After swallowing lye, a 10-year-old boy travels across Africa to receive life-saving surgery at a hospital supported by Samaritan's Purse
Emmanuel arrived at Tenwek Hospital in Kenya nearly dead from starvation. He hadn’t eaten for weeks.
The 10-year-old boy had taken a drink from an unmarked jar. By the time he realized it was lye, it was too late. His esophagus was already destroyed from severe burns.
Emmanuel’s mom is an unemployed single mother with several children who must depend on family members for financial support. She took Emmanuel to receive a feeding tube at a hospital near their home in Liberia, but didn’t have the proper nutrition to feed him through the tube.
Then, the tube fell out and his mother couldn’t afford another trip to the hospital. She tried giving him tea to drink, but swallowing was impossible. Since that time, Emmanuel hadn’t eaten or drank.
The boy’s case was further complicated by a heart defect that would have to be fixed before he could be treated for his esophageal burns.
Samaritan’s Purse staff in Liberia learned of his case just when a cardiac team was visiting Tenwek Hospital. We rushed to fly Emmanuel from his home in western Africa across the continent to Kenya.
“Emmanuel was one of the most severely malnourished children I have ever seen,” said Dr. Russ White, an expert in esophageal repair and the boy’s doctor at Tenwek. “When I first saw him, I was somewhat despondent, thinking that he was far too weak to undergo heart surgery.”
But when the cardiac team examined him, they found that his heart was normal. There was no explanation for how he had been able to heal. Many staff members at the hospital began to refer to the small boy as “The Miracle at Tenwek.”
With no need for heart surgery, Emmanuel was ready to begin the necessary procedures for his esophageal repair. Hospital staff inserted a new feeding tube to provide proper nourishment and help him gain enough weight to have surgery and gave him fluids through an IV.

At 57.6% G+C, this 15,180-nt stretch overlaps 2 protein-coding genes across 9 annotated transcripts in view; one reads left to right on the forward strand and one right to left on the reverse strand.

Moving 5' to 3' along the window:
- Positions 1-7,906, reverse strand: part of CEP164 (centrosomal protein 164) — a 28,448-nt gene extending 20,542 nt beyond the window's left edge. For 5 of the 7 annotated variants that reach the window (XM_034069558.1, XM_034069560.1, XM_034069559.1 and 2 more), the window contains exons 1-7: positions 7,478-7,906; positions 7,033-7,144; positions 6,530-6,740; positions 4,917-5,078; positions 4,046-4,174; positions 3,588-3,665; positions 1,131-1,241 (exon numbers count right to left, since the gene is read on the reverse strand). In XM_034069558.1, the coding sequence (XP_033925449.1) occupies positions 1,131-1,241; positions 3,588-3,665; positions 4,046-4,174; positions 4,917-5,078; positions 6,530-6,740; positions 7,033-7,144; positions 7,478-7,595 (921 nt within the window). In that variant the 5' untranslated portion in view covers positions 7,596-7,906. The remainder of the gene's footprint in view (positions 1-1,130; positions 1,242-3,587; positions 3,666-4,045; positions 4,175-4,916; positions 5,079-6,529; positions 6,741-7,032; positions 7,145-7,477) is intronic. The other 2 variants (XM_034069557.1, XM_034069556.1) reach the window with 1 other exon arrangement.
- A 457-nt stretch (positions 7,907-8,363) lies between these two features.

Dr. White performed Emmanuel’s surgery once he weighed enough. After the initial operation, he performed other supplemental procedures to stretch his esophagus where it was sewn to his stomach.
Within two weeks he was strong enough to leave the intensive care unit. He was delighted to eat a bit of bread and began gaining weight almost immediately.
Emmanuel was discharged from the hospital about a month after his surgery. He and his mother joined in worship with the some of the doctors at Tenwek the day he was discharged. After leaving the hospital, he had to continue visiting so that Dr. White could continue to check him and evaluate how much more stretching was necessary.
During his time in Kenya, Emmanuel learned how to ride a bike and how to swing on a rope. For the first time since he had destroyed his esophagus, he was able to play like healthy children. Although he was incredibly somber during his first weeks at Tenwek, he often smiled after his surgery.
Almost four months after arriving at Tenwek, Emmanuel was able to return to Liberia. He can now go back to school, which he hadn’t been able to attend since swallowing the lye.
A 6-year-old girl named Alice who had also drunk lye and destroyed her esophagus accompanied Emmanuel during this process. Alice has healed and returned home to Liberia as well. Read her story in the Spring 2013 edition of PrayerPoint, our quarterly magazine. Subscribe to PrayerPoint by making a donation of any amount.